Indian Pacing Electrophysiol. J.
Indian Pacing Electrophysiol. J. 2007;
Approach to the asymptomatic patients with Brugada syndrome
Download PDF 121 KBMasahiko Takagi, MD, Ph.D, Hiroaki Tatsumi, MD, and Minoru Yoshiyama, MD, Ph.D
Department of Internal Medicine and Cardiology, Osaka City University Graduate School of Medicine, 1-4-3 Asahimachi, Abeno-ku, Osaka 5458585, Japan
Address for correspondence: Masahiko Takagi, MD, Ph.D, Department of Internal Medicine and Cardiology, Osaka City University Graduate School of Medicine, 1-4-3 Asahimachi, Abeno-ku, Osaka 5458585, Japan. E-mail: firstname.lastname@example.org
Brugada syndrome is an arrhythmogenic disease characterized by an ECG pattern of coved-type ST segment elevation in the right precordial leads and an increased risk of sudden cardiac death (SCD) as a result of polymorphic ventricular tachyarrhythmia or ventricular fibrillation (VF). Data from large patient studies and a meta-analysis of previous reports have shown that patients with a history of syncope or SCD and a spontaneous type 1 Brugada ECG are at high risk for SCD. However, risk stratification of asymptomatic patients with Brugada type ECG is still a challenge. In particular, the use of electrophysiological study (EPS) for risk stratification remains controversial. Although some investigators have reported the possibility of use of EPS for distinguishing between high- and low-risk patients with Brugada type ECG, no precise predictor of risk for SCD in asymptomatic patients has yet been determined. The approach to treatment of these patients is thus still unclear. Large clinical prospective studies with uniform diagnostic criteria and protocols for EPS as well as extended follow-up periods of over ten years are required for prediction of SCD.Key Words: Brugada syndrome, asymptomatic, sudden cardiac death, risk stratification
Since its description in 19921, Brugada syndrome has been the focus of many clinical and research investigations as one of the leading causes of sudden cardiac death (SCD) in young adults. Recent large prospective studies have indicated that symptomatic patients with at least one episode of syncope or documented VF are at high risk of malignant ventricular tachyarrhythmias because of the high rate of recurrence of VF2-4. On the basis of this evidence, recommendations for treatment of this syndrome were described in the recently published consensus report5. The report recommends that symptomatic patients displaying type 1 (coved-type ST segment elevation ≥ 0.2 mV followed by a negative T wave) Brugada type ECG (either spontaneously or after sodium channel blockade) who present with aborted SCD and related symptoms such as syncope, seizure, or nocturnal agonal respiration should undergo placement of an implantable cardioverter defibrillator (ICD) after non-cardiac causes have been ruled out. However, risk stratification of asymptomatic patients with Brugada ECG is still a challenge.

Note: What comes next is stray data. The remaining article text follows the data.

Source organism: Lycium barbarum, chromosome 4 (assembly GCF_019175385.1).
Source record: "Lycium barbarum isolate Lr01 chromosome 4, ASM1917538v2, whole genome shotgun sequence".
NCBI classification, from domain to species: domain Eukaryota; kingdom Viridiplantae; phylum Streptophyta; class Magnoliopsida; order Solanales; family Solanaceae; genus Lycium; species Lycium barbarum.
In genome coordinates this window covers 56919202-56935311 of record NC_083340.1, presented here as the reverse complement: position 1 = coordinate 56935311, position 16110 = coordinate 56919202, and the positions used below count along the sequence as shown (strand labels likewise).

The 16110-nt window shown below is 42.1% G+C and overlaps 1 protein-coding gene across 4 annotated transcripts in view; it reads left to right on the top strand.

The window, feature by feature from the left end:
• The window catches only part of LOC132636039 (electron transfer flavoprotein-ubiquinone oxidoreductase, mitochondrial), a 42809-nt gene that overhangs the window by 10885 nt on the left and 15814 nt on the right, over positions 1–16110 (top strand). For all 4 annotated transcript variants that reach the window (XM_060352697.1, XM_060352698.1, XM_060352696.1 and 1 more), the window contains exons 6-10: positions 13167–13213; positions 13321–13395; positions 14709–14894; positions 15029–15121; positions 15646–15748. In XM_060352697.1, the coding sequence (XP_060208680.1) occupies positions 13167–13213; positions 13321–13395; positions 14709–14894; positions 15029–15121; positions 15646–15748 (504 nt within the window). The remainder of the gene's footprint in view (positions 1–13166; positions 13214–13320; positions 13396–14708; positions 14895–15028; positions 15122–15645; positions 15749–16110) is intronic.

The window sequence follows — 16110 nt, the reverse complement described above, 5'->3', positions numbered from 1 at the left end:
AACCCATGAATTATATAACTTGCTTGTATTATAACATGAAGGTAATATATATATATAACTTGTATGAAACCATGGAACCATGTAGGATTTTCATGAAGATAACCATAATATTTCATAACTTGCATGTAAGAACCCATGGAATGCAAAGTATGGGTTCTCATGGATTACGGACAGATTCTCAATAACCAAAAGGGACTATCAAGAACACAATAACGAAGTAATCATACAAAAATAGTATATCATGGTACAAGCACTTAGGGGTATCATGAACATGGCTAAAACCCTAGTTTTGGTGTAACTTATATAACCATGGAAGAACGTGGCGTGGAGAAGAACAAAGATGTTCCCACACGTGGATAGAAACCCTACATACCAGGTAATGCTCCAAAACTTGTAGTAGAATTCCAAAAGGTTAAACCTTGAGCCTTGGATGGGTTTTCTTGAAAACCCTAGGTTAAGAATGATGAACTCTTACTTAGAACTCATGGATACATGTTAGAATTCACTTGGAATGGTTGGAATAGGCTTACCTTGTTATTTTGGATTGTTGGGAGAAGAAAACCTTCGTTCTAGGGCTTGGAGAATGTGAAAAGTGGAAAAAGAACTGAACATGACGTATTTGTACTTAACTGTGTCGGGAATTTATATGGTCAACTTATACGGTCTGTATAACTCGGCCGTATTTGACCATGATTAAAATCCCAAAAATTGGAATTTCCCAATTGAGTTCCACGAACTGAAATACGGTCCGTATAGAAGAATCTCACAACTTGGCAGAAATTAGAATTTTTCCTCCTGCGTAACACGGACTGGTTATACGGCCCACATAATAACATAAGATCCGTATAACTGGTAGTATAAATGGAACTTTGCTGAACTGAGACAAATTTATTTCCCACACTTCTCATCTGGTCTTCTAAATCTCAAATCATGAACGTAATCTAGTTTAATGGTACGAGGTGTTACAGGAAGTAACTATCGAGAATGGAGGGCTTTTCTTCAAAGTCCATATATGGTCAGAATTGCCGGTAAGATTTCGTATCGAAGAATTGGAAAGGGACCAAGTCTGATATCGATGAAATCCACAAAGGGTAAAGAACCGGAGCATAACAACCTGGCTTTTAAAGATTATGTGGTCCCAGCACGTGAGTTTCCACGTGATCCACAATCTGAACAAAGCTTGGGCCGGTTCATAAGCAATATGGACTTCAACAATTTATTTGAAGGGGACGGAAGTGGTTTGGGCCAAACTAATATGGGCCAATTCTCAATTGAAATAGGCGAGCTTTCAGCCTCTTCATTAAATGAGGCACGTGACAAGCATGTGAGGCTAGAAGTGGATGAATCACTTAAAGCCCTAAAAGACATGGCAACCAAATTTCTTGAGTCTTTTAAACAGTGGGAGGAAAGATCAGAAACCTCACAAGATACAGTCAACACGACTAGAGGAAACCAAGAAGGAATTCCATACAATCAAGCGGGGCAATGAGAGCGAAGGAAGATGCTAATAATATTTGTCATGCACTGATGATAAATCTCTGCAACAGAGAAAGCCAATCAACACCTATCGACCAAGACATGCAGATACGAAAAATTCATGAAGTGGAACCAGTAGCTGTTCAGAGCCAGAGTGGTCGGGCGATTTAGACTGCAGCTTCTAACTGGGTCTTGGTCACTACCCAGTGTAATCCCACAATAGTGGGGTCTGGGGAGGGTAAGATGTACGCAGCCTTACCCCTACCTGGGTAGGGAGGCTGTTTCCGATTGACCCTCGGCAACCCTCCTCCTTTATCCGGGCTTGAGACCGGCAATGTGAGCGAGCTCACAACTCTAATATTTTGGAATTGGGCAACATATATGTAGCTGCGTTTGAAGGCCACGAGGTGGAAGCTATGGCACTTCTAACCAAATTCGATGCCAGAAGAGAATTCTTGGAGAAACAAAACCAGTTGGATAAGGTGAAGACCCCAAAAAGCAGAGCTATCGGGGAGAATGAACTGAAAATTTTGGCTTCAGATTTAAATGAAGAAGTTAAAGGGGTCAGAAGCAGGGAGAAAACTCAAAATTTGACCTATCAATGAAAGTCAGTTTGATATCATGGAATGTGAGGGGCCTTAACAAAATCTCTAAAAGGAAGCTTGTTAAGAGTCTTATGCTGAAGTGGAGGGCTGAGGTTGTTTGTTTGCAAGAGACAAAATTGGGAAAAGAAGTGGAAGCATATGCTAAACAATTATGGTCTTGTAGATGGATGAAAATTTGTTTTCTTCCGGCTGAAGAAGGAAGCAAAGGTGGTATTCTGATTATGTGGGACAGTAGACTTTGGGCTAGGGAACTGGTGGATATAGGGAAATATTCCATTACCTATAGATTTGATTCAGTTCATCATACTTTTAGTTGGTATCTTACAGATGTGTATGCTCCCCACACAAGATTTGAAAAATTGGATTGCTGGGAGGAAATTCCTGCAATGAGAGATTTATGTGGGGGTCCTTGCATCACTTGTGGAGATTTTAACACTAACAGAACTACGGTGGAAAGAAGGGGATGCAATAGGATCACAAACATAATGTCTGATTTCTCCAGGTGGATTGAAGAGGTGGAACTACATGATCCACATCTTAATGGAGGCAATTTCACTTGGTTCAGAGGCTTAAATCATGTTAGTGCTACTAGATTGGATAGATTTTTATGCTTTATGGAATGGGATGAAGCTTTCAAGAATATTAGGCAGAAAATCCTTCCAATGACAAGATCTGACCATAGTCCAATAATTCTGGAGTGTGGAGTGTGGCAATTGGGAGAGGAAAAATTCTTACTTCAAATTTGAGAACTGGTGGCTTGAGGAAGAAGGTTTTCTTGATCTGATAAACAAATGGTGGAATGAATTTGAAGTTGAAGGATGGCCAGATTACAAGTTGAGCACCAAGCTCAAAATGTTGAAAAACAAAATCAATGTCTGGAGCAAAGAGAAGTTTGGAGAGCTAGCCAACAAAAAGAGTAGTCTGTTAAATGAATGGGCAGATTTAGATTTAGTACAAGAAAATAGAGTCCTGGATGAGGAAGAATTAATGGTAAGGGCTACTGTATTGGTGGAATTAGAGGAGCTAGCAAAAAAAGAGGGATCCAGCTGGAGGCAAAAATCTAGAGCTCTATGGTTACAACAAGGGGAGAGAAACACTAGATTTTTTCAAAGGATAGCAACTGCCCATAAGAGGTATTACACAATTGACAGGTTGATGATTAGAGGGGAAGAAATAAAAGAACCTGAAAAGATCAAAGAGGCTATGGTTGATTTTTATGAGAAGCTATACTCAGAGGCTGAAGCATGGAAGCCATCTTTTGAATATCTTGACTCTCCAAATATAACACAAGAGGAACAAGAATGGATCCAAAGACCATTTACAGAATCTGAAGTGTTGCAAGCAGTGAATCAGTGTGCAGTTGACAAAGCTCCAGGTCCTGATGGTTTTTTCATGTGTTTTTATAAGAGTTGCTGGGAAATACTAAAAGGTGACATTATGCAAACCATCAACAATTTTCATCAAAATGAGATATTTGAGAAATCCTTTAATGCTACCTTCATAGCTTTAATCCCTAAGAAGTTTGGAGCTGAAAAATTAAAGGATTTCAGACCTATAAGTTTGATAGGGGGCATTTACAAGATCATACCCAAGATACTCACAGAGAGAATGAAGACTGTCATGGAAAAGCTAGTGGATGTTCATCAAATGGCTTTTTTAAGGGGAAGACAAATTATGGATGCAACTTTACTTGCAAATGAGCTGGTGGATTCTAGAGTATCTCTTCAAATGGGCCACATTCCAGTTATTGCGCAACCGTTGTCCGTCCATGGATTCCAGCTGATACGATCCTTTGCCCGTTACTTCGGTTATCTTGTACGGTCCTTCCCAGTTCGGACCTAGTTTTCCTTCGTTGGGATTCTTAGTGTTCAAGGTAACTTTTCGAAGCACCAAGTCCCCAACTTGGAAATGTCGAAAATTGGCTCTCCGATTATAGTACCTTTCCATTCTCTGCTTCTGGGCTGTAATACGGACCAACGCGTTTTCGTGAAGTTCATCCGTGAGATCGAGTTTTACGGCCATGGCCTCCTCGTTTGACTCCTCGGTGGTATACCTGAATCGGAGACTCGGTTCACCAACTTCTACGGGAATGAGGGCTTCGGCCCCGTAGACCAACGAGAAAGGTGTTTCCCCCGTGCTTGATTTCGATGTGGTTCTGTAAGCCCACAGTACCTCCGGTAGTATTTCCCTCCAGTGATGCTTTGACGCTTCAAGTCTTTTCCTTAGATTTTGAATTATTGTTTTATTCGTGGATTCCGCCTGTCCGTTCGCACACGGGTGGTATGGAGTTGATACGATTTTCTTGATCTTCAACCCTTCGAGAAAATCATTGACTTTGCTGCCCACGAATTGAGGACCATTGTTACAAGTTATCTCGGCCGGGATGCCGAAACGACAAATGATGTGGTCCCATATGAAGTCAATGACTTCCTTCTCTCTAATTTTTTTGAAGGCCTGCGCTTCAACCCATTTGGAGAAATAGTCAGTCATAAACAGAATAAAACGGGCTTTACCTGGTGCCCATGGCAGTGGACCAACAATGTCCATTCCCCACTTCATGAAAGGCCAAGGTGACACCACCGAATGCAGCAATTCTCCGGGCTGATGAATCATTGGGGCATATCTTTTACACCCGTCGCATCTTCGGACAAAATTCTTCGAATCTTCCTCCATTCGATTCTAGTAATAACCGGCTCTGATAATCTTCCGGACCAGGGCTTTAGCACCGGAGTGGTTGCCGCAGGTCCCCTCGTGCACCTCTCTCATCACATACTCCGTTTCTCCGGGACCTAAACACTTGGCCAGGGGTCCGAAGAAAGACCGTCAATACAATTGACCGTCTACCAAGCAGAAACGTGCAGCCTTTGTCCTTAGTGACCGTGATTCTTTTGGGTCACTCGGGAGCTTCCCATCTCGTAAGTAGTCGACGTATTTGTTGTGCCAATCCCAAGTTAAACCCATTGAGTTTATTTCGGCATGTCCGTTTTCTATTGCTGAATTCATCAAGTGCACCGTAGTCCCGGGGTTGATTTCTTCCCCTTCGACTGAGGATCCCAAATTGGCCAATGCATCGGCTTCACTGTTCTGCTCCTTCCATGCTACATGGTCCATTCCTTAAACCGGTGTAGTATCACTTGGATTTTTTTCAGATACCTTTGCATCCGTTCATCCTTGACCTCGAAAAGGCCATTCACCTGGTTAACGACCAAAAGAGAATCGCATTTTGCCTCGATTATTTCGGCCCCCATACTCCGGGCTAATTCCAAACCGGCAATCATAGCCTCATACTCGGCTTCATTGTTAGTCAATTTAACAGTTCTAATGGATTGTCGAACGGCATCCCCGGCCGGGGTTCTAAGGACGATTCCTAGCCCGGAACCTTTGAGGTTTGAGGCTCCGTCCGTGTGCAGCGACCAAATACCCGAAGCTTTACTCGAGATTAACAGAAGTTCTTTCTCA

Risk stratification of asymptomatic patients with Brugada ECG
Some reports have noted the natural history of asymptomatic patients with Brugada type ECG. Data from the largest patient series have shown that 8% of patients without previous cardiac arrest had SCD or documented ventricular fibrillation during a mean follow-up of 24 months4. In that study, patients with syncope and family members of patients with Brugada syndrome were included. The risk of these events was highest in patients who were men, had suffered syncope, had a spontaneously abnormal type 1 Brugada type ECG, and had inducible ventricular tachyarrhythmias during electrophysiological study (EPS). Priori et al. found that 14% of patients with spontaneously abnormal Brugada type ECG (ST segment elevation ≥ 0.2 mV; whether type 1 ECG was observed was not specified) without previous syncope suffered cardiac arrest during a mean follow-up of 34 months, and that patients with spontaneously abnormal Brugada type ECG had relatively high risk of SCD2. In their study, family members of patients (35%) with Brugada syndrome were included. However, other studies reported a much lower risk of these events in asymptomatic patients6-9. Eckardt et al. found that only 0.8% of patients without previous cardiac arrest or syncope had SCD and documented ventricular fibrillation during a mean follow-up of 40 months6. They also reported that one of the significant predictors for risk of SCD was a spontaneously abnormal type 1 Brugada type ECG. In the three Japanese studies, as well, although numbers of patients were relatively small and diagnostic criteria differed (not all patients had type 1 ECG), only 0.4 - 0.5% of sporadic patients without previous cardiac arrest or syncope had SCD per year7-9.